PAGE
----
"Minha mãe e meu pai foram tomar sopa."
Translation:My mother and my father went to eat soup.
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É! Realmente, aqui no Brasil, damos preferência ao verbo "tomar", em se tratando de sopa. O brasileiro não come nem bebe sopa: Toma sopa. Em Portugal e demais países de língua portuguesa, não sei...
Why are"My mother and my father were having soup" or "My mother and my father were drinking soup" not considered as correct answers?
I agree and it's accepted for to have soup but not to eat soup, which is wrong
You actually drink soup, of course. Parents might tell their children to "drink" their soup.
Drink, or eat. Eat is the normal verb, when it's served in a bowl. (But I'm sure you can also say "went to have soup") source: Online Oxford Dictionary http://www.freecollocation.com/search?word=soup
The hint for foram suggests: "had been going"
The answer (as native German) I tried: "My mother and my father had been going to have soup".
Is this valid English? It was not accepted. What correct tense would that be?
No, it doesn't make sense. "My mother and my father were going to have soup" is correct. But, that has a different meaning than the given translation, "My mother and my father went to eat soup."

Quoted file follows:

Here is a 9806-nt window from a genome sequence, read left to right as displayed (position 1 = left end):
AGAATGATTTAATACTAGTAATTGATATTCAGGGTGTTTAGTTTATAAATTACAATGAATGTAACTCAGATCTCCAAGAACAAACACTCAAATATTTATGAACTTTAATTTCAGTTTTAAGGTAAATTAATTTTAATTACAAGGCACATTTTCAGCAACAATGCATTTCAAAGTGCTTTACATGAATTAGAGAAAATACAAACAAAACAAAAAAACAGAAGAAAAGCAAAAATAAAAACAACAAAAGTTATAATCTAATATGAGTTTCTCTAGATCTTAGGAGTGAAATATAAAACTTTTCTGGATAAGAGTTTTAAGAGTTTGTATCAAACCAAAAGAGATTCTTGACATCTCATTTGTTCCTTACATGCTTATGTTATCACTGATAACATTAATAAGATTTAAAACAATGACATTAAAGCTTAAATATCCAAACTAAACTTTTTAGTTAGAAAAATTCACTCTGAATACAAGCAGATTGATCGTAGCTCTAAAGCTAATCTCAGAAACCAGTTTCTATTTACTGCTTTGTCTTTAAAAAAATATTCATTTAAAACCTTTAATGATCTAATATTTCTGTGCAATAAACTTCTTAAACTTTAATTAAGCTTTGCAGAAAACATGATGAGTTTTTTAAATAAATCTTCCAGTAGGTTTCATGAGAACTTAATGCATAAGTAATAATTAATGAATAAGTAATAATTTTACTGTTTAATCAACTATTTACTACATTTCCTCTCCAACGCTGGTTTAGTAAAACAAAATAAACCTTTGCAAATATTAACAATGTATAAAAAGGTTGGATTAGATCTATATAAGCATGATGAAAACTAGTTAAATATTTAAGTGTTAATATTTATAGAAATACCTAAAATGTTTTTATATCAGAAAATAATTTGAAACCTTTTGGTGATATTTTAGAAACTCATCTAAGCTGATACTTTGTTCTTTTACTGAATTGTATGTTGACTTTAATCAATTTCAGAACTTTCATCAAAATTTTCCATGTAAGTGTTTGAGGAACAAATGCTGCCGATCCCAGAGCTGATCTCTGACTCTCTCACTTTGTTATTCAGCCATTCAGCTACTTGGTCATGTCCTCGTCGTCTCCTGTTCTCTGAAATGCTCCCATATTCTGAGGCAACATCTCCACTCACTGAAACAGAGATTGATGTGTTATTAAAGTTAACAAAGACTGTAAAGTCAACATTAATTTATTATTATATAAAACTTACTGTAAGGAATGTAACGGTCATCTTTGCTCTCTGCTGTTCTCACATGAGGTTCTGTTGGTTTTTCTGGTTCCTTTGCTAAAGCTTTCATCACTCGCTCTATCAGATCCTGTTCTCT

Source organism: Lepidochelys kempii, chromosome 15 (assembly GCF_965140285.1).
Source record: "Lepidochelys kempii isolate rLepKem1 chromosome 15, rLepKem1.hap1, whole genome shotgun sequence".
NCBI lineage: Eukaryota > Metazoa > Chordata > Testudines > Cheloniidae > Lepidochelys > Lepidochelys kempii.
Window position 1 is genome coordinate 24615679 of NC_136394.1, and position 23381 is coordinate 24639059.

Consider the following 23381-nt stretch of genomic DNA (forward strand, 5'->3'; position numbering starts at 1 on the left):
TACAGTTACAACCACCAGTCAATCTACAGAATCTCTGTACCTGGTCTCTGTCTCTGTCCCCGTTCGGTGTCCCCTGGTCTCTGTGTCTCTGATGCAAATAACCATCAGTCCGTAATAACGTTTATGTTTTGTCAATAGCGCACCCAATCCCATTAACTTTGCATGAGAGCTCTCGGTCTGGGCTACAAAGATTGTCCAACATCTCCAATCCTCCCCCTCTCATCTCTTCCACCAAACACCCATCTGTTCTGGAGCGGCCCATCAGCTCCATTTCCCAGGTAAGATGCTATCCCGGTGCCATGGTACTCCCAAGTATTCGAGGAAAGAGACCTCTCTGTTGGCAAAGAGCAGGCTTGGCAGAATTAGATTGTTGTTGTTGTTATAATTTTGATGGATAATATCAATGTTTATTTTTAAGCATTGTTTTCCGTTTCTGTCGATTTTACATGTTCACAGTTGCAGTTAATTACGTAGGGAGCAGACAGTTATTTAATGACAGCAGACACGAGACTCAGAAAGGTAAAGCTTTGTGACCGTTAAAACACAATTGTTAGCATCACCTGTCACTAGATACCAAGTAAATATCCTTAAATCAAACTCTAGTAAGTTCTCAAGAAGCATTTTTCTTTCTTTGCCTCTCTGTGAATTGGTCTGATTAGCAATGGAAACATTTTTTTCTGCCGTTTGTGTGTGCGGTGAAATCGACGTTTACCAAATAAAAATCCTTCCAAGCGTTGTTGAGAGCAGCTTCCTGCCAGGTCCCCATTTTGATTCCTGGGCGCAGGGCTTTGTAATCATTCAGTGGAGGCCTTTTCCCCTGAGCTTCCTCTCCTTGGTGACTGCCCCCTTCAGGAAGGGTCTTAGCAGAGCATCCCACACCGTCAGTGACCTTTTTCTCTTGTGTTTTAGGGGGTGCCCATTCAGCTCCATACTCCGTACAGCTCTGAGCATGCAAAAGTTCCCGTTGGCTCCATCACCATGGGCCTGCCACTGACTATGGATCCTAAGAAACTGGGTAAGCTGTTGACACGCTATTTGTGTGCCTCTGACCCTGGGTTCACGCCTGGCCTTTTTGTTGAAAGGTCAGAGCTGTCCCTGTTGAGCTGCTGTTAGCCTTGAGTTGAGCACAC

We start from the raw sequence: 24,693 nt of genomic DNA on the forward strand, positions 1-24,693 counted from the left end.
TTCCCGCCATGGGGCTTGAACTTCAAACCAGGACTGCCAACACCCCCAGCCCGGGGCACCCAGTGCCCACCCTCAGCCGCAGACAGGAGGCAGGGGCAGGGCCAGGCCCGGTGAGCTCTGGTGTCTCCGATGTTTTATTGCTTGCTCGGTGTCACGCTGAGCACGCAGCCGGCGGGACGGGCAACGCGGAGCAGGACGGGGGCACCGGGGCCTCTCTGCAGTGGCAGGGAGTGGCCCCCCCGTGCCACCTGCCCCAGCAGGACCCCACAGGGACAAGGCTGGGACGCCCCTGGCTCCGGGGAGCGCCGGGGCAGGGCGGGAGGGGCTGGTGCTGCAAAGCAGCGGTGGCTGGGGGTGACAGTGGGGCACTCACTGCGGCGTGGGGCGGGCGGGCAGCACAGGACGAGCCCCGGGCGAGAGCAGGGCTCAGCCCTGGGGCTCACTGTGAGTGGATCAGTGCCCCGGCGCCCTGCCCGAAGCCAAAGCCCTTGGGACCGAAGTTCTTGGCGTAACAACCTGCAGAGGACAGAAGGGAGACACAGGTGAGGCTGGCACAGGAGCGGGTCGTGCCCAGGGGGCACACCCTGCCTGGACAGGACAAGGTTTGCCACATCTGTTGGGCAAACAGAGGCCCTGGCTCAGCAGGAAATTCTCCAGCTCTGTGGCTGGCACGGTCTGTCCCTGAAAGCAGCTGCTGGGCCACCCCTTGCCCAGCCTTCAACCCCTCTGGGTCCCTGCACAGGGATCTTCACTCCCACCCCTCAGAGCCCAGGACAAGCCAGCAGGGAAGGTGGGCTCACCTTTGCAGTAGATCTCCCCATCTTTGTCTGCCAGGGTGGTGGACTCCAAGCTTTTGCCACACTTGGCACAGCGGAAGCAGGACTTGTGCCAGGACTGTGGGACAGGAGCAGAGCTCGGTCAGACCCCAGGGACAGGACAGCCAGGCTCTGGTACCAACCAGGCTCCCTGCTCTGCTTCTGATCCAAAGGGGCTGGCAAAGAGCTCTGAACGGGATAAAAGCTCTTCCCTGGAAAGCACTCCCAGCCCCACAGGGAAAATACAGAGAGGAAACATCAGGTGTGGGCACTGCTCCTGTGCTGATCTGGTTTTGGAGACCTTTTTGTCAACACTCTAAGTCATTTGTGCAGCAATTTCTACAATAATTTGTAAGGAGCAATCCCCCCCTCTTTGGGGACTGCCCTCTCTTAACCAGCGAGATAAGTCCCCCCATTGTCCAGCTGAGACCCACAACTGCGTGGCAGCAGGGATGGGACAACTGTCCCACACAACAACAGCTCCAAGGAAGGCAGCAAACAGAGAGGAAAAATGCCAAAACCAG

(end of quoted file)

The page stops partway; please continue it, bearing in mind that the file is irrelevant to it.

My mother and father had been going to have [some] soup when the police appeared at the door.
In some contexts your wording is correct.
This is the best translation so far however, I would not repeat the "my". My mother and father .....
Here, “foram” is a past tense conjugation of “ir” (to go) and the past tense of “go” is “went”.
My mother and my father (no one actually says that, but this is the abnormal world of Duolingo) were going to eat soup. Why is this wrong?
The Portuguese past tense “foram” (from “ir”) translates the English past (went), present perfect (have gone) and pluperfect (had gone) giving three different ways to translate this sentence. To get “were going” I think the original would need to use something like “estavam indo” or “iam” instead of “foram”.